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Working the numbers adds up for nation

Updated: 2014-08-18 14:06
By Cindy Chung and Ben Chow (China Daily)

First, unemployment figures are a decisive indicator policymakers use in designing policies. They are keen to maintain a certain level of economic growth mainly because of employment concerns. They are afraid insufficient employment will pose a threat to social stability.

Second, if the latest surveyed rate is to be believed, the Chinese job market is improving in the second quarter. The surveyed jobless rate climbed to 5.17 percent by the end of March from 5 percent in the first half of last year. But it gradually ebbed to 5.05 percent in June, showing a slight improvement. This is a strong indication of what the overall economy is doing.

Third, allowing the surveyed rate to be published means that authorities are more confident of their ability to stabilize the job market. One of the reasons this indicator was not made public may be that it was always higher than the registered rate. The government does not want to create a sense of worry or panic. The gap between the two indicators compiled by the government stood at 2 percentage points during the global financial crisis in 2008-09, according to researchers with access to both indicators. The gap widened to nearly 6 percentage points based on surveys by some researchers.

Because the government plans to regularly publish an official version of the surveyed rate, it must have confidence in its ability to narrow the gap within a certain small range so people will not panic over the gap.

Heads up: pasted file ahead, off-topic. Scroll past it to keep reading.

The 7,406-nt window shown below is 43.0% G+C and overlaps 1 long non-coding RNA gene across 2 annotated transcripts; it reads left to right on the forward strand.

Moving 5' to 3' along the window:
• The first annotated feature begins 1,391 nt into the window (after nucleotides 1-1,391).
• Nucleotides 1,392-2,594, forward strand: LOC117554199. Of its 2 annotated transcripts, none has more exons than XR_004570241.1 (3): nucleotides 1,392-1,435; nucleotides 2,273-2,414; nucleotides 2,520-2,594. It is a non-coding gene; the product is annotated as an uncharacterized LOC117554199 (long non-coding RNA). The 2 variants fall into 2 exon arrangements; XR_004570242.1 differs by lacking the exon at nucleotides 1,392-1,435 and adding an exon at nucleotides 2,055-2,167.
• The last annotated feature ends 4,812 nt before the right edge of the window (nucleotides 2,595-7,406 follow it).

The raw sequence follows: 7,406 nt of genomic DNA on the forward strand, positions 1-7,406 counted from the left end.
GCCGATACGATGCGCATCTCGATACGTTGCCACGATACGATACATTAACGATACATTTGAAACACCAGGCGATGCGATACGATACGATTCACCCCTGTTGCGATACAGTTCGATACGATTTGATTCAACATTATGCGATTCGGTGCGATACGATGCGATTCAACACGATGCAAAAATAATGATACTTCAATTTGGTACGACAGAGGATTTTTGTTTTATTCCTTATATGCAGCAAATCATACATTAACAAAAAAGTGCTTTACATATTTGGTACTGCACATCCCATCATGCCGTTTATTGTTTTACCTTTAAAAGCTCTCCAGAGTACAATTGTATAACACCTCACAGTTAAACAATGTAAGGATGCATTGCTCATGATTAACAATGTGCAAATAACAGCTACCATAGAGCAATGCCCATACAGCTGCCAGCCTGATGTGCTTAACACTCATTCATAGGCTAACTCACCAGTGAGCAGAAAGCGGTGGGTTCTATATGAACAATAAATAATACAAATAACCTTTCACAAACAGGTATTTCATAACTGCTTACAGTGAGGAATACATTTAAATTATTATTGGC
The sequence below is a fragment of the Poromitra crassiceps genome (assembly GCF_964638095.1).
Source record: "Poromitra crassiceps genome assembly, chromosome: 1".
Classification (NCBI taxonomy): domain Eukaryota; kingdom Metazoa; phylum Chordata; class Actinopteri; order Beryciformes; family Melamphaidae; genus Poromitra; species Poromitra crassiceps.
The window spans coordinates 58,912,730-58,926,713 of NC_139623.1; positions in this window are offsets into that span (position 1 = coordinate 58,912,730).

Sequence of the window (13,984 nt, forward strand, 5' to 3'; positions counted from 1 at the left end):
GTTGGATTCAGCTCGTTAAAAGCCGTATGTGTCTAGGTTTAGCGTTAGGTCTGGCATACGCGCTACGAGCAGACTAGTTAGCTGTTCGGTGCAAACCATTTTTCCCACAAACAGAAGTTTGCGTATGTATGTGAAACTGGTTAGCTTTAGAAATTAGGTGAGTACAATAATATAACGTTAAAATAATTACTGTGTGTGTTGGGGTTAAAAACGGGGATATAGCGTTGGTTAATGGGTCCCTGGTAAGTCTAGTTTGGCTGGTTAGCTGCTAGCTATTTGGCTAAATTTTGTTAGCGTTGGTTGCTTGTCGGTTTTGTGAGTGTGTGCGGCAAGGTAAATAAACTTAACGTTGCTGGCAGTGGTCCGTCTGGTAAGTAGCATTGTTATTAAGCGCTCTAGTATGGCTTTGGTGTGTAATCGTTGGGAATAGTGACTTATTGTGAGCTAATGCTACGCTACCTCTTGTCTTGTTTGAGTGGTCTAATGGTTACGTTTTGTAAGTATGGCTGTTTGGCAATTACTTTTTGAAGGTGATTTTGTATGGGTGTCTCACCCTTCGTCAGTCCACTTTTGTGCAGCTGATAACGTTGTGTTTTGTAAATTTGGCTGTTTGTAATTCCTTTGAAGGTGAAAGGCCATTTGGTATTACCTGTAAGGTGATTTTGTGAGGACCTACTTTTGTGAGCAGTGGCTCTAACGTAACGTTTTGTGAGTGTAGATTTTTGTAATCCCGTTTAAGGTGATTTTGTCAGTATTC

China's ability to create jobs is growing thanks to progress in economic restructuring. Reduced reliance on manufacturing and export sectors, and a larger contribution from the services sector, mean that the influence of global economic fluctuations on China's job market is dropping. Now stable domestic demand can support employment in China.

But the surveyed rate still fails to reflect the full picture of China's job market, as some old problems persist. The rural population is not included, migrant workers are not covered, and most likely new graduates are not part of the survey, either.

In this sense, the surveyed rate reflects only part of the picture. Also, the figure, which is supposed to monitor urban employment, cannot fully show the situation in cities. The survey base is limited to 31 large and medium-sized cities. Smaller cities, where the unemployment rate could be higher due to fewer job opportunities and a larger unskilled urban population, should also be included.

The authors are analysts at Shanghai-based Universal Consultancy. The views do not necessarily reflect those of China Daily.

Working the numbers adds up for nation

Working the numbers adds up for nation

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